Mauretania Sinks the Alice P Rogers December 23 1907


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Eric Longo

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Aug 13, 2004
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Hi All,

Ninety-nine years ago, on December 23, 1907, while tied up at the Cunard Piers at West Thirteenth Street, the Mauretania (under the command of Captain Pritchard) was hit by a sudden southeasterly squall which caused her to break away from her moorings and sink barge 32 of the Berwind-White Coal Mining Co., miners and shippers of the Eureka Bituminous Coals Co. of Pennsylvania. A very rare unpublished photograph of Mauretania at Pier 54, taken from next to The Department of Docks and Ferries the day before the accident, can be seen here. Mauretania parted six-inch hawsers, snapped half-ton iron bitts embedded in concrete and dropped her two aft gangplanks from the force of the windage created by the early morning squall. As she swung portside, to the northern side of the berth, she crushed and sank the barge Alice P. Rogers. Owned by M. P. Smith & Co. of 115 Broad Street, the barge was taking on coal ash when the squall hit. A scarce unpublished photograph of a Eureka Bituminous Coals barge servicing Mauretania's starboard coal ports at her N.Y. berth can be seen here. The Captain of the Alice P. Rogers, H. Olsen, saved his life by quickly jumping to another barge. Despite the weather, news of the liner drifting out into the river caused a considerable crowd of curiosity seekers to gather at the pierhead, requiring the police reserves to maintain order. Finally, lines were stretched across the berth to the remianing bitts and the Mauretania's hoisting winches were used to pull her back into position. The aft gangplanks were retreived and replaced along the shore. The New York Herald reported the story on Tuesday, December 24, and provided a detailed diagram of the accident, which can be seen here. Ultimately, Cunard paid out a total of $106.70 in damages to Berwind-White on January 8, 1908. The original "White Star Pier" sheds were a single storey in height and less than two-thirds Mauretania and sister Lusitania's length. This allowed the 50-mile per hour winds to act fully on the large surface area of the liner and cause the accident. The new 900 foot Chelsea Piers sheds, completed in 1910, were two stories high and designed to prevent these conditions from occurring again. The Chelsea Piers were demolished 1991; the arch for Pier 54, Carpathia's final destination in April 1912 and Lusitania's final departure point in May 1915, fortunately remains.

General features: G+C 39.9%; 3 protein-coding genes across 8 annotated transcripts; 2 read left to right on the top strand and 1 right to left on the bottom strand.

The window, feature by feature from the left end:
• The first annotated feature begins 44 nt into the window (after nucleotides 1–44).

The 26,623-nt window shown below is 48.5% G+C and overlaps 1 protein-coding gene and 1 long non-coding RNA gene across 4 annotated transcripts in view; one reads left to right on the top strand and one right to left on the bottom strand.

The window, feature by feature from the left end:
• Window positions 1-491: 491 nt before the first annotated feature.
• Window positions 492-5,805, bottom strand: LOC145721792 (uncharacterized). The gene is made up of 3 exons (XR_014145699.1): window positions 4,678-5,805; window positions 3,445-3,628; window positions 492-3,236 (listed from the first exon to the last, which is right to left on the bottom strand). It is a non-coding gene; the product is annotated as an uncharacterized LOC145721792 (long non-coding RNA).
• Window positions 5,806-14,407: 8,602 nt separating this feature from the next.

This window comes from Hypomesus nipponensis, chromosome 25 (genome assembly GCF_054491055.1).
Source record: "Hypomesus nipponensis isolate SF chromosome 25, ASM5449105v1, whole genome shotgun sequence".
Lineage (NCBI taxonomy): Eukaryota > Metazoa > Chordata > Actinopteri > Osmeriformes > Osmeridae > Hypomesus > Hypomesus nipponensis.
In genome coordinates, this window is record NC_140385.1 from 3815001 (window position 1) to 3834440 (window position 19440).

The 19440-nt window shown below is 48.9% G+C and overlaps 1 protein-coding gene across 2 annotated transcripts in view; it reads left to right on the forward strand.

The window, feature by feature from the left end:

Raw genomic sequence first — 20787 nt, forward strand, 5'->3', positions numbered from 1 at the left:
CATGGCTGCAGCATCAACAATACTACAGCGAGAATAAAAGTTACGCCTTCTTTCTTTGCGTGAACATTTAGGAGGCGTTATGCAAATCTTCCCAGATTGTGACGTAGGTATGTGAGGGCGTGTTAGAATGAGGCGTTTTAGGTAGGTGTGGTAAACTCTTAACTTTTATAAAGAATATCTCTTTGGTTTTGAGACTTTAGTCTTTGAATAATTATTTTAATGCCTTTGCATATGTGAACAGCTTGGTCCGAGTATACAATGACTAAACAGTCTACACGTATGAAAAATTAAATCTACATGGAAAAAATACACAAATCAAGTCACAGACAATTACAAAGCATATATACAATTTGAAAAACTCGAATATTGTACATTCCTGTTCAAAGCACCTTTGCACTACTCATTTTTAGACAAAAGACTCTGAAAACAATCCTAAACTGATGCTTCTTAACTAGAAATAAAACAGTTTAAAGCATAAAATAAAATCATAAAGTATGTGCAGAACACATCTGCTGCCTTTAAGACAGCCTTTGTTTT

Best and Happy Holidays to All,

Eric

R.M.S. Mauretania: The Centennial of her Launch

R.M.S. Mauretania: Farewell to the Tyne
 

Eric Longo

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Aug 13, 2004
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Hi All,

A correction - the bill for damages for this accident was not paid by Cunard on January 8, but submitted to Cunard by Berwind-White on January 8. And please pardon the typo's - "holiday spelling" ;)

Best,

Eric
 

Eric Longo

Member
Aug 13, 2004
888
3
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Hi All,

From NOAA National Weather Service: "WINDS OF 20 TO 30 MPH AND GUSTS OF 40 TO 50 MPH POSSIBLE THROUGH LATE TONIGHT. THE STRONGEST WINDS
WILL LIKELY BE EXPERIENCED SOON AFTER COLD FRONTAL PASSAGE."

Not unlike 100 years ago tonight when the Mauretania broke away from her pier! Those winds were from the southeast - tonight's expected gusts to come from the west/southwest.

Best,
Eric
 
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